Melon, the psychiatrist, was doing his best not to get sucked into Dooley’s life story.  Or at least the drama of it.  Melon, was, after all, a professional.  But it’s hard to be a professional when your patient has stories such as those of Eddie Dooley.  For much of the book, Melon stays on the safe side, walking up to that line but never crossing it.  Each of them look at Dooley’s situation where Dooley describes himself as being “homicidal, but not psychotic”.  Melon starts out doubtful of this assertion but eventually comes around and understands that Dooley knows his own status.

But now we see Eddie in his life of crime throughout the country – New Orleans, California, Washington state…often inexplicably finding a mentor – even for a short time – that simultaneously adds to his growth as a human and as a criminal.

Then, finally, Eddie is ready to talk of Vietnam.  He wasn’t a regular soldier assigned to a regular unit.  At least not at first.  No.  His role there was the type of role we only here that certain chosen people are specially trained for.  The types of roles that are never discussed.  Even by those that are in those roles – that is, if they survive them.  Or are allowed to survive them.

Let’s just say that with the training he then received and with his subsequent carrying out of assigned missions, Eddie’s lot in life was sealed.  No mentor nor red scooter could save him.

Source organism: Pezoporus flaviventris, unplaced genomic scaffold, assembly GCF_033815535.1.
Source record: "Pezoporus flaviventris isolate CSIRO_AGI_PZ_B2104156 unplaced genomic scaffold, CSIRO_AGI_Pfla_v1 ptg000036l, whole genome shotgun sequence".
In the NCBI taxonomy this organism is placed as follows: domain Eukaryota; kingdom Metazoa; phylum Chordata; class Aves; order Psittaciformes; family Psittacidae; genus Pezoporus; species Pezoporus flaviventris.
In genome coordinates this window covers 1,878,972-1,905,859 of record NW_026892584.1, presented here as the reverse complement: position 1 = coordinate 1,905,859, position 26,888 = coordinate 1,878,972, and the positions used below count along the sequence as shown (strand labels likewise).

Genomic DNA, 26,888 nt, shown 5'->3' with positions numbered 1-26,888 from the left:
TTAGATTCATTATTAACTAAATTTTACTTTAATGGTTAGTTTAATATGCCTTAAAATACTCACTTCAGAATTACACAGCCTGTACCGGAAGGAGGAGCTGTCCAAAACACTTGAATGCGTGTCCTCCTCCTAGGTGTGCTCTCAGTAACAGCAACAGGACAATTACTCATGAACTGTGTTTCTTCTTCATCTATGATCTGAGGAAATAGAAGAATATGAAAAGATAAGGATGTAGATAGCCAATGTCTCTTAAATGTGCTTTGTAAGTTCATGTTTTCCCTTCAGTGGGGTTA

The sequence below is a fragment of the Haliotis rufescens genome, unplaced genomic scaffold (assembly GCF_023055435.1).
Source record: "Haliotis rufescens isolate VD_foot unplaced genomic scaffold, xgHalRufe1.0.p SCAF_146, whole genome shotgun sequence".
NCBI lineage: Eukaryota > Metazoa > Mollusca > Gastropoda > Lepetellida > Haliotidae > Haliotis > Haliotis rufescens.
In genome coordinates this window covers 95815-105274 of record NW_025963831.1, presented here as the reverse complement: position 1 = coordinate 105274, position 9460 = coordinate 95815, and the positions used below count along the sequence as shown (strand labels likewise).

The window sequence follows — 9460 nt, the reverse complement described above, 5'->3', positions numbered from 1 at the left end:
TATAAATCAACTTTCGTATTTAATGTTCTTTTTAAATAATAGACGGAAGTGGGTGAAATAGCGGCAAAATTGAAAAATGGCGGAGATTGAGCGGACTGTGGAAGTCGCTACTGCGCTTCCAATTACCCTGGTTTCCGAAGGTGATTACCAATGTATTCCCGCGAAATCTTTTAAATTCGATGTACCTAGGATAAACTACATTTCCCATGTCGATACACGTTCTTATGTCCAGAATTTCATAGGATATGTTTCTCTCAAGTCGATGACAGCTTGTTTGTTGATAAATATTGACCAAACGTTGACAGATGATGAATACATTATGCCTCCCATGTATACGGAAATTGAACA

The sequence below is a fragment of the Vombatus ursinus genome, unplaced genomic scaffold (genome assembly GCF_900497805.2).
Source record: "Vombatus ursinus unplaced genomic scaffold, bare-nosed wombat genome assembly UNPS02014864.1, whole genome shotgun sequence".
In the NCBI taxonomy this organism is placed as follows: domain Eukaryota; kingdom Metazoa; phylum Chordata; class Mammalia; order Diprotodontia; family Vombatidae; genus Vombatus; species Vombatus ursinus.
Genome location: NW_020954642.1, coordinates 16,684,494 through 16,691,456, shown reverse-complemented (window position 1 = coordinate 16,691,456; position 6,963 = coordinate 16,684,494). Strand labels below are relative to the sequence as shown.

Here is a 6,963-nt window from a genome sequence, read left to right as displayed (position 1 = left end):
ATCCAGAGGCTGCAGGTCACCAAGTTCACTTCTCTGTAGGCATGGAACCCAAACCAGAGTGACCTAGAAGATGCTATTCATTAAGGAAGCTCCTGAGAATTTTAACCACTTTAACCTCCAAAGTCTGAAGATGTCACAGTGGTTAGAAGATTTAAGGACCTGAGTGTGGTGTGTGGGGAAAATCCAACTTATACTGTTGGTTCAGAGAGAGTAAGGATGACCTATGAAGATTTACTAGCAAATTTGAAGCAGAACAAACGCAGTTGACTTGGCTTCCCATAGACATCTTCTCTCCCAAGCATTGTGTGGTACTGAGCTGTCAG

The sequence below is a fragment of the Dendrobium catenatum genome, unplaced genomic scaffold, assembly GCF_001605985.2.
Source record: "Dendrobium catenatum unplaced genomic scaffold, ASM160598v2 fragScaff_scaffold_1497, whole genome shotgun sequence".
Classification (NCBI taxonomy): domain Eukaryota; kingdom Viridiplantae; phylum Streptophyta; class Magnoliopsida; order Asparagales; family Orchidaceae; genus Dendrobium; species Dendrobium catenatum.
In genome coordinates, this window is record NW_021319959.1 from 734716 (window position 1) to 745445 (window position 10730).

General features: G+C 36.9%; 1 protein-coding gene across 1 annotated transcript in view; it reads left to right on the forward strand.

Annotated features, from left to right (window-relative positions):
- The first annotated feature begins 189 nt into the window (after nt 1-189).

Throughout the book, it’s difficult to tell whether Eddie wants to or should be released to spend his final days.  He no longer has a family to speak of.  His mentors are long gone.  But by now, Melon has made a decision.  Eddie should be released so he can spend those last days in peace.

Their final sessions together involve intense debates about the concept of being evil.  Evil enough to kill for the sake of killing or perhaps convenience…even if one possesses a conscience.  These sessions lead to what we end up seeing as deliberate chosen pathways.  Pathways to protect, pathways to foil, pathways that define how each will spend the rest of their days.  And as we will learn with an ironic twist, only one was correct in their description of how evil is within us.

Quincy creates a great character in Dooley.  Dooley’s description of his Vietnam experiences are harrowing, but very believable.  You can clearly see how he ended up living the life he led.

Quincy also develops what looks like a strong, workable relationship between Dooley and Melon.  They keep correct boundaries while Melon interprets Dooley effectively for the readers.  There’s not much to go on with Melon outside of his psychiatric office.  That’s fine…the story isn’t really about him.  But Quincy seemed to struggle in developing some of that.

At times I wanted more from the peripheral characters and for others, I felt that they weren’t necessary. Regardless, the mentoring factor does play a role in keeping what was likely a sense of sanity for Dooley.

l highly recommend the book if you want to read something that will challenge you on what the horrors are that one person can take.  And give out.